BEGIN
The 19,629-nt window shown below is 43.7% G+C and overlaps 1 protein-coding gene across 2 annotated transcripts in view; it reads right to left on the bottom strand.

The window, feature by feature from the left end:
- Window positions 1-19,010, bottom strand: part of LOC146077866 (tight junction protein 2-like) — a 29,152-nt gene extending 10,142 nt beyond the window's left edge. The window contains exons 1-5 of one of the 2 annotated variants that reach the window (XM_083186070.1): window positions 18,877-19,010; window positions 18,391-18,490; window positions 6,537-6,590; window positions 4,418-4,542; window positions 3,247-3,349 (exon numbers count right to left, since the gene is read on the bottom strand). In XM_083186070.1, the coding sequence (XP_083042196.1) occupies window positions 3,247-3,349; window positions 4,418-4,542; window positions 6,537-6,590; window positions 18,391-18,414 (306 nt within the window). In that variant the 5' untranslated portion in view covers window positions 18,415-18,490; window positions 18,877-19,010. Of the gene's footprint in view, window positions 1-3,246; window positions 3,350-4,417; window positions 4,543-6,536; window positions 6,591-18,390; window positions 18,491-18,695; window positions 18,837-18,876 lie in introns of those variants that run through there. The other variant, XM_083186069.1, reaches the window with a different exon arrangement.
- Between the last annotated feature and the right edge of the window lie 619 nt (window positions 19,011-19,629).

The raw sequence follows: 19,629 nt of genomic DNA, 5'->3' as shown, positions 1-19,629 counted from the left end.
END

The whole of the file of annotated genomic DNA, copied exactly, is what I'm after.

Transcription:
The 19,629-nt window shown below is 43.7% G+C and overlaps 1 protein-coding gene across 2 annotated transcripts in view; it reads right to left on the bottom strand.

The window, feature by feature from the left end:
- Window positions 1-19,010, bottom strand: part of LOC146077866 (tight junction protein 2-like) — a 29,152-nt gene extending 10,142 nt beyond the window's left edge. The window contains exons 1-5 of one of the 2 annotated variants that reach the window (XM_083186070.1): window positions 18,877-19,010; window positions 18,391-18,490; window positions 6,537-6,590; window positions 4,418-4,542; window positions 3,247-3,349 (exon numbers count right to left, since the gene is read on the bottom strand). In XM_083186070.1, the coding sequence (XP_083042196.1) occupies window positions 3,247-3,349; window positions 4,418-4,542; window positions 6,537-6,590; window positions 18,391-18,414 (306 nt within the window). In that variant the 5' untranslated portion in view covers window positions 18,415-18,490; window positions 18,877-19,010. Of the gene's footprint in view, window positions 1-3,246; window positions 3,350-4,417; window positions 4,543-6,536; window positions 6,591-18,390; window positions 18,491-18,695; window positions 18,837-18,876 lie in introns of those variants that run through there. The other variant, XM_083186069.1, reaches the window with a different exon arrangement.
- Between the last annotated feature and the right edge of the window lie 619 nt (window positions 19,011-19,629).

The raw sequence follows: 19,629 nt of genomic DNA, 5'->3' as shown, positions 1-19,629 counted from the left end.